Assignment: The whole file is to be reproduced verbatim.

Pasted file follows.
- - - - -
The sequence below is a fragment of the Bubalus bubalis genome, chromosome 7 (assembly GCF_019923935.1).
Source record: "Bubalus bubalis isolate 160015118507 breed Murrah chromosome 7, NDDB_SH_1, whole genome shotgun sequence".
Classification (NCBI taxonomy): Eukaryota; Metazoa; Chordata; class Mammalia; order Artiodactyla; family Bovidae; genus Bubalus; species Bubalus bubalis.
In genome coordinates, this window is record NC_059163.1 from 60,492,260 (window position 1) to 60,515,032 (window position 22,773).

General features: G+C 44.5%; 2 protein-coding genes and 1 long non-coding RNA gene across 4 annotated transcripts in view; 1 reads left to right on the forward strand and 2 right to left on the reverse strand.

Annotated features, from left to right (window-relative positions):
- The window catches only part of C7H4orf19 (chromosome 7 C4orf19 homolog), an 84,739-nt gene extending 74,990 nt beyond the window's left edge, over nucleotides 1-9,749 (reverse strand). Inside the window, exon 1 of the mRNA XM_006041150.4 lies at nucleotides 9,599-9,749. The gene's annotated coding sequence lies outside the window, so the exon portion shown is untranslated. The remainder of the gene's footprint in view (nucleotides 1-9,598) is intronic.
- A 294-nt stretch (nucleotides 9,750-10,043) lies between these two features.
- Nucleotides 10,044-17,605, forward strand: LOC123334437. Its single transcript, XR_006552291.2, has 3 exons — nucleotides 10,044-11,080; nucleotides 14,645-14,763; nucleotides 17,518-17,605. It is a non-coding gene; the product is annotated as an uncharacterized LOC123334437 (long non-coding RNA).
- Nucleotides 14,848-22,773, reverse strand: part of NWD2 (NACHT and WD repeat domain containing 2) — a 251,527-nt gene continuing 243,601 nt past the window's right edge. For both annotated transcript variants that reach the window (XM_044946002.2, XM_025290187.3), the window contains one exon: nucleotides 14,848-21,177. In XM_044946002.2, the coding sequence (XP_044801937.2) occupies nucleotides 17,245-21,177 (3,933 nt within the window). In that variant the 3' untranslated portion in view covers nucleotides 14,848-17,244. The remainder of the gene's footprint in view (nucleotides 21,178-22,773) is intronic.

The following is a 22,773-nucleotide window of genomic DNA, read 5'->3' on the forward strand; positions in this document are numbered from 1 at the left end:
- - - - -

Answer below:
The sequence below is a fragment of the Bubalus bubalis genome, chromosome 7 (assembly GCF_019923935.1).
Source record: "Bubalus bubalis isolate 160015118507 breed Murrah chromosome 7, NDDB_SH_1, whole genome shotgun sequence".
Classification (NCBI taxonomy): Eukaryota; Metazoa; Chordata; class Mammalia; order Artiodactyla; family Bovidae; genus Bubalus; species Bubalus bubalis.
In genome coordinates, this window is record NC_059163.1 from 60,492,260 (window position 1) to 60,515,032 (window position 22,773).

General features: G+C 44.5%; 2 protein-coding genes and 1 long non-coding RNA gene across 4 annotated transcripts in view; 1 reads left to right on the forward strand and 2 right to left on the reverse strand.

Annotated features, from left to right (window-relative positions):
- The window catches only part of C7H4orf19 (chromosome 7 C4orf19 homolog), an 84,739-nt gene extending 74,990 nt beyond the window's left edge, over nucleotides 1-9,749 (reverse strand). Inside the window, exon 1 of the mRNA XM_006041150.4 lies at nucleotides 9,599-9,749. The gene's annotated coding sequence lies outside the window, so the exon portion shown is untranslated. The remainder of the gene's footprint in view (nucleotides 1-9,598) is intronic.
- A 294-nt stretch (nucleotides 9,750-10,043) lies between these two features.
- Nucleotides 10,044-17,605, forward strand: LOC123334437. Its single transcript, XR_006552291.2, has 3 exons — nucleotides 10,044-11,080; nucleotides 14,645-14,763; nucleotides 17,518-17,605. It is a non-coding gene; the product is annotated as an uncharacterized LOC123334437 (long non-coding RNA).
- Nucleotides 14,848-22,773, reverse strand: part of NWD2 (NACHT and WD repeat domain containing 2) — a 251,527-nt gene continuing 243,601 nt past the window's right edge. For both annotated transcript variants that reach the window (XM_044946002.2, XM_025290187.3), the window contains one exon: nucleotides 14,848-21,177. In XM_044946002.2, the coding sequence (XP_044801937.2) occupies nucleotides 17,245-21,177 (3,933 nt within the window). In that variant the 3' untranslated portion in view covers nucleotides 14,848-17,244. The remainder of the gene's footprint in view (nucleotides 21,178-22,773) is intronic.

The following is a 22,773-nucleotide window of genomic DNA, read 5'->3' on the forward strand; positions in this document are numbered from 1 at the left end: